Sts. Peter and Paul, Mary and Joseph, Francis and Clare, and Louis and Zelie Martin are just a handful of such saints, coupled together through marriage or friendship.
Perhaps the best-known modern saintly pair of friends would be Mother Teresa and John Paul II, whose lives intersected many times during her time as Mother Superior of the Missionaries of Charity, and his pontificate.
When John Paul II came to visit Mother Teresa’s home in the heart of the slums in Kolkata in 1986, Mother Teresa called it “the happiest day of my life.”
When he arrived, Mother Teresa climbed up into the white popemobile and kissed the ring of the Bishop of Rome, who then kissed the top of Mother’s head, a greeting they would exchange almost every time they met.
After their warm hello, Mother took John Paul II to her Nirmal Hriday (Sacred Heart) home, a home for the sick and the dying she had founded in the 1950s.
Footage of the visit shows Mother Teresa leading John Paul II by the hand to various parts of the home, while he stops to embrace, bless, and greet the patients. He also blessed four corpses, including that of a child.
According to reports of the visit from the BBC, the Pope was “visibly moved” by what he saw during his visit, as he helped the nuns feed and care for the sick and the dying. At some points the Pope was so disturbed by what he saw that he found himself speechless in response to Mother Teresa.
Afterwards, the Pope gave a short address outside the home, calling Nirmal Hriday “a place that bears witness to the primacy of love.”
“When Jesus Christ was teaching his disciples how they could best show their love for him, he said: ‘Truly, I say to you, as you did it to one of the least of these my brethren, you did it to me.’ Through Mother Teresa and the Missionaries of Charity, and through the many others who have served here, Jesus has been deeply loved in people whom society often considers ‘the least of our brethren,’” the Pope remarked.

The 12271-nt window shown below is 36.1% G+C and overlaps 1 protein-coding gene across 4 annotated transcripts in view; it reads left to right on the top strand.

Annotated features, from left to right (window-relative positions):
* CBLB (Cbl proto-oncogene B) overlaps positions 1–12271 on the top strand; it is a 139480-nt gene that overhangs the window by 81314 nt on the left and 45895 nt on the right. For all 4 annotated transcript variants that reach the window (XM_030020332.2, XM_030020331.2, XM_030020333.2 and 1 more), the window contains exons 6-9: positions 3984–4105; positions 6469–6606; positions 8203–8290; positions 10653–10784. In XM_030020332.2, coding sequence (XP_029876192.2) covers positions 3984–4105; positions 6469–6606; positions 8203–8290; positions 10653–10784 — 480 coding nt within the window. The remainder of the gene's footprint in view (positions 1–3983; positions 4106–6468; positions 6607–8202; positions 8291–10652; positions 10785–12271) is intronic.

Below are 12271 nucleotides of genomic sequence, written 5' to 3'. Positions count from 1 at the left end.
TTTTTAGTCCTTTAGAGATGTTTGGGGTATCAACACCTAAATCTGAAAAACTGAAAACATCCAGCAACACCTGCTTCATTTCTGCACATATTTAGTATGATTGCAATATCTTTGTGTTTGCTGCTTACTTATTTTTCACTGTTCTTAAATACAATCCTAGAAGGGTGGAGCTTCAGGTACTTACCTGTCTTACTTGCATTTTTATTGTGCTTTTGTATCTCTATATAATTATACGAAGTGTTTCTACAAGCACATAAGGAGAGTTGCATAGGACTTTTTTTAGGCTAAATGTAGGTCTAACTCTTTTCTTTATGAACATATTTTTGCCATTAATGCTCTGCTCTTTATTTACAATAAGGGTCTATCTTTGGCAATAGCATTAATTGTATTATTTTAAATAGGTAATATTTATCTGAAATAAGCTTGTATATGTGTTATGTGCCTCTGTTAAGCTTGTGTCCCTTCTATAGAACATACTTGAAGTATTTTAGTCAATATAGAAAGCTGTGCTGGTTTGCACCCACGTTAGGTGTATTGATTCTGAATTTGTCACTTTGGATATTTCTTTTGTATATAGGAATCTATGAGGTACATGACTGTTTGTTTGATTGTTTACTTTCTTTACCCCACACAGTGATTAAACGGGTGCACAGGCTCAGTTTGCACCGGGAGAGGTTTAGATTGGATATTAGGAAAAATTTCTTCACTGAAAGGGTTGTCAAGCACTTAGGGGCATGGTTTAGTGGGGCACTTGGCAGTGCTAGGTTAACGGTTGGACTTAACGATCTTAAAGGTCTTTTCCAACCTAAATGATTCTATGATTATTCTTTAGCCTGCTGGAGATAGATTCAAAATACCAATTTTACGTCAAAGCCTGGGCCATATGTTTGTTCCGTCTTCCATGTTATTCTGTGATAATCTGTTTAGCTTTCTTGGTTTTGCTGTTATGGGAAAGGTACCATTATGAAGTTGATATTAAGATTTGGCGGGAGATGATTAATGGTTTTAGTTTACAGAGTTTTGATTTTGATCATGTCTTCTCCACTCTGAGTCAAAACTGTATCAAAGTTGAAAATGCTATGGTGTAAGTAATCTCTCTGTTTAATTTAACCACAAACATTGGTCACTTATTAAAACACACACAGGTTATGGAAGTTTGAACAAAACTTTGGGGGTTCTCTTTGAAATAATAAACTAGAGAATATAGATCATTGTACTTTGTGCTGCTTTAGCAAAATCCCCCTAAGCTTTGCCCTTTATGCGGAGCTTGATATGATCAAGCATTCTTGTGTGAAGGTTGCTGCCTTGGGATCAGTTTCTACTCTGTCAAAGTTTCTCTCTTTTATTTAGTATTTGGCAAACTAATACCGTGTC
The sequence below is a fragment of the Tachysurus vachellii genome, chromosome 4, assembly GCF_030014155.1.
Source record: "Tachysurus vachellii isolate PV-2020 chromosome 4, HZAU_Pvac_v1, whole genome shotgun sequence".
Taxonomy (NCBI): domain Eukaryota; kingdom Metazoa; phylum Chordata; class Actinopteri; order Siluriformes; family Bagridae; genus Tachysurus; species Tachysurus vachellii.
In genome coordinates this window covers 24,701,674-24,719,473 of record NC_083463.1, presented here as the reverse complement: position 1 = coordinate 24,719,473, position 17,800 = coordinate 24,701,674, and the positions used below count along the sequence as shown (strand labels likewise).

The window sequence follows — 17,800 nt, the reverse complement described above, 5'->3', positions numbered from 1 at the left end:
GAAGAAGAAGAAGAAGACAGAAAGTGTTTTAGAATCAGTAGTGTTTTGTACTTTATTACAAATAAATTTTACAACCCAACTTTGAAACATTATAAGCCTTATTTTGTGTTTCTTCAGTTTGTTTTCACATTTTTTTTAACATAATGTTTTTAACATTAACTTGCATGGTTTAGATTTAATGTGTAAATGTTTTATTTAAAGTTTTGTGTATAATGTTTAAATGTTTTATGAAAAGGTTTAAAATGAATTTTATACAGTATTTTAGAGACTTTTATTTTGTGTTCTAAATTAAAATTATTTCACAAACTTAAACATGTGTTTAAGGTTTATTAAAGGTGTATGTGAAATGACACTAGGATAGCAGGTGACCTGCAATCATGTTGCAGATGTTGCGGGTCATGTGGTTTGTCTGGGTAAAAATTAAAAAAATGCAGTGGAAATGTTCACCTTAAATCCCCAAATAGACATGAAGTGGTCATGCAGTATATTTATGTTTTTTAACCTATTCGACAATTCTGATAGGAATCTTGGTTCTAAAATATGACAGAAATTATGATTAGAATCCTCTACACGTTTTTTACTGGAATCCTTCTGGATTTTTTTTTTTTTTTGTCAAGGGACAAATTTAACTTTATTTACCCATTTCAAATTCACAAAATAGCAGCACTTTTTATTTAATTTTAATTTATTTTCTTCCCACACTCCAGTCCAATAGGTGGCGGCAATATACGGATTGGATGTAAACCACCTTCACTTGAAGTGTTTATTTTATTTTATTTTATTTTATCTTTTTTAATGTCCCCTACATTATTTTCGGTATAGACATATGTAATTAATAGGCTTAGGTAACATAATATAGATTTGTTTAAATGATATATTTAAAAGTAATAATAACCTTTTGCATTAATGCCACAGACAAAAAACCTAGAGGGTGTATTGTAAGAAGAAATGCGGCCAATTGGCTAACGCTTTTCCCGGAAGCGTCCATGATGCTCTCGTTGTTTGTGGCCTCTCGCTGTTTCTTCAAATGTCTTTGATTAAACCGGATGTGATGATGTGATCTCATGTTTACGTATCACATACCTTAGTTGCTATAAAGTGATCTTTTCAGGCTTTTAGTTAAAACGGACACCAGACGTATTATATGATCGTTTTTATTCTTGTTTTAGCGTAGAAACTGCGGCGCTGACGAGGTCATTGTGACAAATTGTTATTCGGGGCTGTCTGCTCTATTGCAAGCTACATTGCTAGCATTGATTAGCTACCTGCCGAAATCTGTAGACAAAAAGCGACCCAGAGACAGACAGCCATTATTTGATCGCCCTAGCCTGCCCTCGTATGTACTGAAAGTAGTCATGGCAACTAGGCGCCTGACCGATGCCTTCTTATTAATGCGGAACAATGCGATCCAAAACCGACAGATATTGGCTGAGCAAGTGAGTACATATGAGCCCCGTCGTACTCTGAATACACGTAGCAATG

“Nirmal Hriday proclaims the profound dignity of every human person. The loving care which is shown here bears witness to the truth that the worth of a human being is not measured by usefulness or talents, by health or sickness, by age or creed or race. Our human dignity comes from God our Creators in whose image we are all made. No amount of privation or suffering can ever remove this dignity, for we are always precious in the eyes of God,” he added.
After his address, the Pope greeted the gathered crowds, making a special stop to greet the smiling and singing sisters of the Missionaries of Charity.
Besides calling the visit the happiest day of her life, Mother Teresa also added: “It is a wonderful thing for the people, for his touch is the touch of Christ.”
The two remained close friends, visiting each other several times over the years. After her death in 1997, John Paul II waived the five-year waiting period usually observed before opening her cause for canonization. At her beatification in 2003, John Paul II praised Mother Teresa’s love for God, shown through her love for the poor.
“Let us praise the Lord for this diminutive woman in love with God, a humble Gospel messenger and a tireless benefactor of humanity. In her we honour one of the most important figures of our time. Let us welcome her message and follow her example.”
This article was originally published Aug. 26, 2016.
By Mary Rezac